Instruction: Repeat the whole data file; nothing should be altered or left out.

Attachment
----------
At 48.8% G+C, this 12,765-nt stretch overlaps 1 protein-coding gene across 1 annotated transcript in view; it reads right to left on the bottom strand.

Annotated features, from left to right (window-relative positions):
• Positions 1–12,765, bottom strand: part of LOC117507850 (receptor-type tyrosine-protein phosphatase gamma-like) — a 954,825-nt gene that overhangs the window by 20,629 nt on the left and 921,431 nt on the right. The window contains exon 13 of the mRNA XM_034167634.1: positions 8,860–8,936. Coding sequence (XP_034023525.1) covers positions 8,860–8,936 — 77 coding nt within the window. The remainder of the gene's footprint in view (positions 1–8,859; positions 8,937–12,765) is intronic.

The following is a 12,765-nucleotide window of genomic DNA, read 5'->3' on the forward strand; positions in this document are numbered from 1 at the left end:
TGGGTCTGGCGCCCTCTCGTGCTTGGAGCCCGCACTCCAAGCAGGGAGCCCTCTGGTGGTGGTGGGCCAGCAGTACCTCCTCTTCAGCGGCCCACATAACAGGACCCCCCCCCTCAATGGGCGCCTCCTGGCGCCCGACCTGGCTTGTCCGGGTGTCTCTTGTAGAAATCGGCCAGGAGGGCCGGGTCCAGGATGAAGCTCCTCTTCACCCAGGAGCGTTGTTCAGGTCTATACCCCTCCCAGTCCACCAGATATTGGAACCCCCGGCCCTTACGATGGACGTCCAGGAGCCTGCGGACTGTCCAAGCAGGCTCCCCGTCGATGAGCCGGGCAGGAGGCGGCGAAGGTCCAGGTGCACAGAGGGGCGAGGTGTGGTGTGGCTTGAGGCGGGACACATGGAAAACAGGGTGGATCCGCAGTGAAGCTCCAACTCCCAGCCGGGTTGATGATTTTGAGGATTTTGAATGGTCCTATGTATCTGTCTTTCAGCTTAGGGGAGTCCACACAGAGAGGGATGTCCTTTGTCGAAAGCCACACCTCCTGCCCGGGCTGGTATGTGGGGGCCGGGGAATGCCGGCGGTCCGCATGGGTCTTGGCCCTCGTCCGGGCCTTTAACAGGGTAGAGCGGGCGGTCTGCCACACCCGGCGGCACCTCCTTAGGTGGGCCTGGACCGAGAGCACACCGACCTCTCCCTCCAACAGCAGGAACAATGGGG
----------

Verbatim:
At 48.8% G+C, this 12,765-nt stretch overlaps 1 protein-coding gene across 1 annotated transcript in view; it reads right to left on the bottom strand.

Annotated features, from left to right (window-relative positions):
• Positions 1–12,765, bottom strand: part of LOC117507850 (receptor-type tyrosine-protein phosphatase gamma-like) — a 954,825-nt gene that overhangs the window by 20,629 nt on the left and 921,431 nt on the right. The window contains exon 13 of the mRNA XM_034167634.1: positions 8,860–8,936. Coding sequence (XP_034023525.1) covers positions 8,860–8,936 — 77 coding nt within the window. The remainder of the gene's footprint in view (positions 1–8,859; positions 8,937–12,765) is intronic.

The following is a 12,765-nucleotide window of genomic DNA, read 5'->3' on the forward strand; positions in this document are numbered from 1 at the left end:
TGGGTCTGGCGCCCTCTCGTGCTTGGAGCCCGCACTCCAAGCAGGGAGCCCTCTGGTGGTGGTGGGCCAGCAGTACCTCCTCTTCAGCGGCCCACATAACAGGACCCCCCCCCTCAATGGGCGCCTCCTGGCGCCCGACCTGGCTTGTCCGGGTGTCTCTTGTAGAAATCGGCCAGGAGGGCCGGGTCCAGGATGAAGCTCCTCTTCACCCAGGAGCGTTGTTCAGGTCTATACCCCTCCCAGTCCACCAGATATTGGAACCCCCGGCCCTTACGATGGACGTCCAGGAGCCTGCGGACTGTCCAAGCAGGCTCCCCGTCGATGAGCCGGGCAGGAGGCGGCGAAGGTCCAGGTGCACAGAGGGGCGAGGTGTGGTGTGGCTTGAGGCGGGACACATGGAAAACAGGGTGGATCCGCAGTGAAGCTCCAACTCCCAGCCGGGTTGATGATTTTGAGGATTTTGAATGGTCCTATGTATCTGTCTTTCAGCTTAGGGGAGTCCACACAGAGAGGGATGTCCTTTGTCGAAAGCCACACCTCCTGCCCGGGCTGGTATGTGGGGGCCGGGGAATGCCGGCGGTCCGCATGGGTCTTGGCCCTCGTCCGGGCCTTTAACAGGGTAGAGCGGGCGGTCTGCCACACCCGGCGGCACCTCCTTAGGTGGGCCTGGACCGAGAGCACACCGACCTCTCCCTCCAACAGCAGGAACAATGGGG